As shown in Fig. 6, the robots decide when to interact with the transition model, and the degree of confidence in the transition model greatly affects the quality of the learned assembly skills. Therefore, scalable methods for effectively planning based on the given transition model are still required, in addition to the Dyna architecture[sutton1991dyna] and GPS-based methods [levine2015learning].

V-B Potential future work

To combine the strengths of contact model-based and contact model-free learning algorithms, we propose the following directions to explore the possible solutions in the field of robotic peg-in-hole assembly.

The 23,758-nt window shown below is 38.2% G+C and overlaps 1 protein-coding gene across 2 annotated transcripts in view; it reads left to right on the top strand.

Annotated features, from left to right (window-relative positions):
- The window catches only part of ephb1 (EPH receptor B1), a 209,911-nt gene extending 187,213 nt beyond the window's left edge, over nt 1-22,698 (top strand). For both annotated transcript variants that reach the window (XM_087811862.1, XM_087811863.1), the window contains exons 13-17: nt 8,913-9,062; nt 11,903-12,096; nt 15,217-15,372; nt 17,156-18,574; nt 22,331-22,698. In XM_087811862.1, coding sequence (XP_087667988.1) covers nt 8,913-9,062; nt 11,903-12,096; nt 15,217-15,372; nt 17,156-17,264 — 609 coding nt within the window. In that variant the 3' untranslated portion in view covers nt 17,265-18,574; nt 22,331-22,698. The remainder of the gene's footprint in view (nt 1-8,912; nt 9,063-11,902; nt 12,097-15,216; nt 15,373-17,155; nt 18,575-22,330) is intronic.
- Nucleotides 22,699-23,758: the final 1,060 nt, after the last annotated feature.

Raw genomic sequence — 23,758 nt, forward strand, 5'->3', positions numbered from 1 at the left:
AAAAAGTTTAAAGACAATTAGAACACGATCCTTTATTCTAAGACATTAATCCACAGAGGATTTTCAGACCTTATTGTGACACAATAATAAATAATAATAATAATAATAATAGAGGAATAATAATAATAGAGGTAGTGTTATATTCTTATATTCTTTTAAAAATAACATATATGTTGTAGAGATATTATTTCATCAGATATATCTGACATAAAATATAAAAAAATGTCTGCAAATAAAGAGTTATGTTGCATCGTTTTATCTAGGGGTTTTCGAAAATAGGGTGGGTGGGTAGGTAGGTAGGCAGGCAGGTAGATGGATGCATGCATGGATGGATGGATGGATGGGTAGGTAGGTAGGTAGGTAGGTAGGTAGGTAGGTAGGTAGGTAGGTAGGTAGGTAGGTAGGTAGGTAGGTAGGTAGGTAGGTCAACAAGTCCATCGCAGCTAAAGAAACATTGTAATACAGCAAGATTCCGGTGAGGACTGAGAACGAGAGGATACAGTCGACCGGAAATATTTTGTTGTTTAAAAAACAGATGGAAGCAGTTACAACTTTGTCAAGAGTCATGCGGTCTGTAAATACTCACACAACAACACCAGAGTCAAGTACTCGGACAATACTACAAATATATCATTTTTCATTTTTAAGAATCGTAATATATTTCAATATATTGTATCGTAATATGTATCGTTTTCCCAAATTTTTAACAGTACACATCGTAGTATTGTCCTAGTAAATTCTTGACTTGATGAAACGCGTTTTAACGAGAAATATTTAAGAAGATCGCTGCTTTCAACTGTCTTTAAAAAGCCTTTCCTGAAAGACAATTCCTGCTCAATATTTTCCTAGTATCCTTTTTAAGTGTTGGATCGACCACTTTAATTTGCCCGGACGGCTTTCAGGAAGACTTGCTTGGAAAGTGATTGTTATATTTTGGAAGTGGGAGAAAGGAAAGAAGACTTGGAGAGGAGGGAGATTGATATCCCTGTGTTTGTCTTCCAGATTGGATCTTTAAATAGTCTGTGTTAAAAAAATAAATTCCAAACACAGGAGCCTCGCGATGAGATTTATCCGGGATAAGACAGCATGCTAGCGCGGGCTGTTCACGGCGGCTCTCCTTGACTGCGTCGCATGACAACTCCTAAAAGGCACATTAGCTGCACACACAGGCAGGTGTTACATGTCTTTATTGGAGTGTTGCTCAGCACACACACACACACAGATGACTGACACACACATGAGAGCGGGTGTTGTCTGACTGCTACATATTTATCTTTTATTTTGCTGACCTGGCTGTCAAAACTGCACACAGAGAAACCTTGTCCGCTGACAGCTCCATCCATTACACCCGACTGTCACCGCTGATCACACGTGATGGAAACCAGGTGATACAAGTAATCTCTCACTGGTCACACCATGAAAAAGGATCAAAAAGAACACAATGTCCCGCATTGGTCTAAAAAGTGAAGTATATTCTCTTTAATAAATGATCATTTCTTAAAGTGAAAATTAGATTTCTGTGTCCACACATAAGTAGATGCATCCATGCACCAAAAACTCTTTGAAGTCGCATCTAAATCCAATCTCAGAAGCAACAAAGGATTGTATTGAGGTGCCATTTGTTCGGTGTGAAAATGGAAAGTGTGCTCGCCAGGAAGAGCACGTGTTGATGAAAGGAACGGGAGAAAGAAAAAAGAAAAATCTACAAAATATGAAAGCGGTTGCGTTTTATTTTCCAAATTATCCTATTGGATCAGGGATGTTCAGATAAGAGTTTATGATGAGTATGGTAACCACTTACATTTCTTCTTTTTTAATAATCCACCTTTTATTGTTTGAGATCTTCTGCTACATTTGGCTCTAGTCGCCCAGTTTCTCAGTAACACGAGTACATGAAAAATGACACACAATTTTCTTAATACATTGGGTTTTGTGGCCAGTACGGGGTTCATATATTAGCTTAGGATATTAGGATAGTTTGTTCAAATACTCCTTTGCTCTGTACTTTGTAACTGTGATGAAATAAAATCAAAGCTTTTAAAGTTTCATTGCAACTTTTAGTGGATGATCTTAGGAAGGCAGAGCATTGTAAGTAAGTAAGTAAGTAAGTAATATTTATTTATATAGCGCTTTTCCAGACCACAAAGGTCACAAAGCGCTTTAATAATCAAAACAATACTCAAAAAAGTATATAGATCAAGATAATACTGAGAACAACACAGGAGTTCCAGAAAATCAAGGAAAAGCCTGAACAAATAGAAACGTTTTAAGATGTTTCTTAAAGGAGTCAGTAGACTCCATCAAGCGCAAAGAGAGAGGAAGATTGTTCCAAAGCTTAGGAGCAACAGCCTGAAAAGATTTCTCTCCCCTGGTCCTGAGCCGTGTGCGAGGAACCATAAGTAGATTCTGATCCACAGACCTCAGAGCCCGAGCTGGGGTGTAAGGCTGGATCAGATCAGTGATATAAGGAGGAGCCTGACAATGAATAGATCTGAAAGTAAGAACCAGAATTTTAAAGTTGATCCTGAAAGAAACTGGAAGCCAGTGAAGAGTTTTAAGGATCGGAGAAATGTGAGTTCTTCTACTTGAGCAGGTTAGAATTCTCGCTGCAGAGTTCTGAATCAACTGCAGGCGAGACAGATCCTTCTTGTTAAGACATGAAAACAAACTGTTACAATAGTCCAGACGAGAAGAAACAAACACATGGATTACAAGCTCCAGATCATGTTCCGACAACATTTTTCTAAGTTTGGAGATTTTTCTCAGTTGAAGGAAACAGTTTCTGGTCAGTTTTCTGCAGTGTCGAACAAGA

V-B1 Incorporate the knowledge representation method into contact model recognition and transition model learning.

Contact model recognition and transition model learning still require better feature extraction methods for the assembly environment. A promising solution is a knowledge representation method based on general value functions, which was proposed to represent the understanding of environments through learning some simple auxiliary tasks given some prior knowledge.

V-B2 Incorporate prior knowledge into learning process

Prior knowledge can be the existing control law as in [zhiminfeedback] or can be interpreted through learning from expert demonstrations. Additionally, predictions about the environments can be learned as GVFs, which can also be considered as prior knowledge for incorporating into the learning process. For instance, prior knowledge can be used to improve the balance of the model-based and model-free RL strategies.

V-B3 Incorporate physical model into reward shaping for RL-based algorithms